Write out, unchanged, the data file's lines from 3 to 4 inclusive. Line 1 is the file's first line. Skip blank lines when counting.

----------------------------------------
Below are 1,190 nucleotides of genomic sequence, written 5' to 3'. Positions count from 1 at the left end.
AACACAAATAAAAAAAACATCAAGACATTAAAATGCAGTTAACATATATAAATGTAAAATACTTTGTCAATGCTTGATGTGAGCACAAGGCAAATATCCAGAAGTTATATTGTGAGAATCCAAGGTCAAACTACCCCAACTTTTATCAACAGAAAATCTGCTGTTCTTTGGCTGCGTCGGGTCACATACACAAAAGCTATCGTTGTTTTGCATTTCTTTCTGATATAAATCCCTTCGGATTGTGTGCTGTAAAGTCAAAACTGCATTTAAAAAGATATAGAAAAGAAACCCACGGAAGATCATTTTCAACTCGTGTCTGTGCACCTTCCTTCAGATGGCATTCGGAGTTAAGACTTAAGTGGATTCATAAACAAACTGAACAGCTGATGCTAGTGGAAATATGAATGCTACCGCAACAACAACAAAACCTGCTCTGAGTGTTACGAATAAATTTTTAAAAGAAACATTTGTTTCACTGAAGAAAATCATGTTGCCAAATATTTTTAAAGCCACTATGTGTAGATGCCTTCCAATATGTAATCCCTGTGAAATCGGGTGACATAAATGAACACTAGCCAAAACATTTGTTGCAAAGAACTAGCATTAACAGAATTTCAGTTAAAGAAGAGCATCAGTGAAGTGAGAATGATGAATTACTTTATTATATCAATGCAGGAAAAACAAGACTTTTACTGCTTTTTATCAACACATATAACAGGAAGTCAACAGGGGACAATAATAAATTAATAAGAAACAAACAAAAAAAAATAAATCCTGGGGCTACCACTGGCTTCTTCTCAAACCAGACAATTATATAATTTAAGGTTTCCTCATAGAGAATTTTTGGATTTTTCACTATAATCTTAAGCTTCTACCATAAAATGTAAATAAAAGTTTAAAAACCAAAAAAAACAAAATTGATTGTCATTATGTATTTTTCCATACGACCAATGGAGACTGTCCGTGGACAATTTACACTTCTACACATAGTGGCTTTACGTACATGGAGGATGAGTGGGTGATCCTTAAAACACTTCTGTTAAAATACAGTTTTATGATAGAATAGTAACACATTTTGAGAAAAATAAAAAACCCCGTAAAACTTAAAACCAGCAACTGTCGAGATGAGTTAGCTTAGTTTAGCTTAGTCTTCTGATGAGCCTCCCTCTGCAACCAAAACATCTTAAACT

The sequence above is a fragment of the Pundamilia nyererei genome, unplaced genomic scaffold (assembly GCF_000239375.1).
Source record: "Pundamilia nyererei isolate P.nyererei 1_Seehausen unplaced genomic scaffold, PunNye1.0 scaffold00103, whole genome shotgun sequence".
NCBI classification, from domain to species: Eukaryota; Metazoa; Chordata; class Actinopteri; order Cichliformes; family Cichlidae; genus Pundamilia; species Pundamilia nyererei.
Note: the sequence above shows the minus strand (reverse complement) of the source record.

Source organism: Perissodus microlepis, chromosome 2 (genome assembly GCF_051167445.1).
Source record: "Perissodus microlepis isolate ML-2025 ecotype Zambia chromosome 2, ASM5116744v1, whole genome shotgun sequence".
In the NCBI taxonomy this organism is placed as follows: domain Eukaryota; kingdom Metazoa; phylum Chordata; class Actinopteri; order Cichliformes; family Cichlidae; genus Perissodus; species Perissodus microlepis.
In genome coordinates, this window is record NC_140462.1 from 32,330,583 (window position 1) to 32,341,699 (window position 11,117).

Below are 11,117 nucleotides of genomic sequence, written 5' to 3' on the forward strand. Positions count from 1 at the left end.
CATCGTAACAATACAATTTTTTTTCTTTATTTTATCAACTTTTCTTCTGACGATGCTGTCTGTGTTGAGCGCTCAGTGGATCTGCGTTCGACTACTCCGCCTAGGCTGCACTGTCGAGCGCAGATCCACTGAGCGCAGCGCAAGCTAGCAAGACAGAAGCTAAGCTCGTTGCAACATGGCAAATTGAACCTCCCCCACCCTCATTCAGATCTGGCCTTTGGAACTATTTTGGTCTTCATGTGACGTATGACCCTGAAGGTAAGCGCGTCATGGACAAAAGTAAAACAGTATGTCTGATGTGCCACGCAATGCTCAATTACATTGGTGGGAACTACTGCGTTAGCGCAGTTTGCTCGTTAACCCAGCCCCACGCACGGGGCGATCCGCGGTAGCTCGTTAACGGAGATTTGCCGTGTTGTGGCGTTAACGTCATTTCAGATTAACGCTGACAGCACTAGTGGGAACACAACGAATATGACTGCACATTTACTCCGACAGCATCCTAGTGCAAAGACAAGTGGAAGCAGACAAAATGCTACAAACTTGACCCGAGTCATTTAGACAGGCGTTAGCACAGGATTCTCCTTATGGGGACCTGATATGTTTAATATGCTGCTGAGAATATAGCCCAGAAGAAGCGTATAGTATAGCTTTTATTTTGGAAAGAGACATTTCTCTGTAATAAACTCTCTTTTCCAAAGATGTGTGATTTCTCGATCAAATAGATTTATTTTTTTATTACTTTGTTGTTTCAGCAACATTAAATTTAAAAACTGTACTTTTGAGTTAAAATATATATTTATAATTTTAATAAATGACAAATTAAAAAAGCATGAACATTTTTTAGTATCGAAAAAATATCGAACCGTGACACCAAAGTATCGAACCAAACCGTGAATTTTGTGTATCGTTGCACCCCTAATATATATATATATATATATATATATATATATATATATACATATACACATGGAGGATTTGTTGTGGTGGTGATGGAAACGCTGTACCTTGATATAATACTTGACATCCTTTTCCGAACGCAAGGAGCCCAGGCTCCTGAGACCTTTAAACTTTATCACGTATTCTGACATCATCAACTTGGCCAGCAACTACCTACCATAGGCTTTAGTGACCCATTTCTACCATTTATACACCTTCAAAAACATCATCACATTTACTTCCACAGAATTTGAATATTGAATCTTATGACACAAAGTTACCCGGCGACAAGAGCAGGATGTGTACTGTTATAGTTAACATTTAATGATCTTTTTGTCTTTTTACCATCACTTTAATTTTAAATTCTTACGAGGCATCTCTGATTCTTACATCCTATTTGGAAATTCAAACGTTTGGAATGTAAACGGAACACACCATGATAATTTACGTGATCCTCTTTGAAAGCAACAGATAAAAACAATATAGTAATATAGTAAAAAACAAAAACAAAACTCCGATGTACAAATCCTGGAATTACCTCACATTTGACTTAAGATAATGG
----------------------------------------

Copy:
The sequence above is a fragment of the Pundamilia nyererei genome, unplaced genomic scaffold (assembly GCF_000239375.1).
Source record: "Pundamilia nyererei isolate P.nyererei 1_Seehausen unplaced genomic scaffold, PunNye1.0 scaffold00103, whole genome shotgun sequence".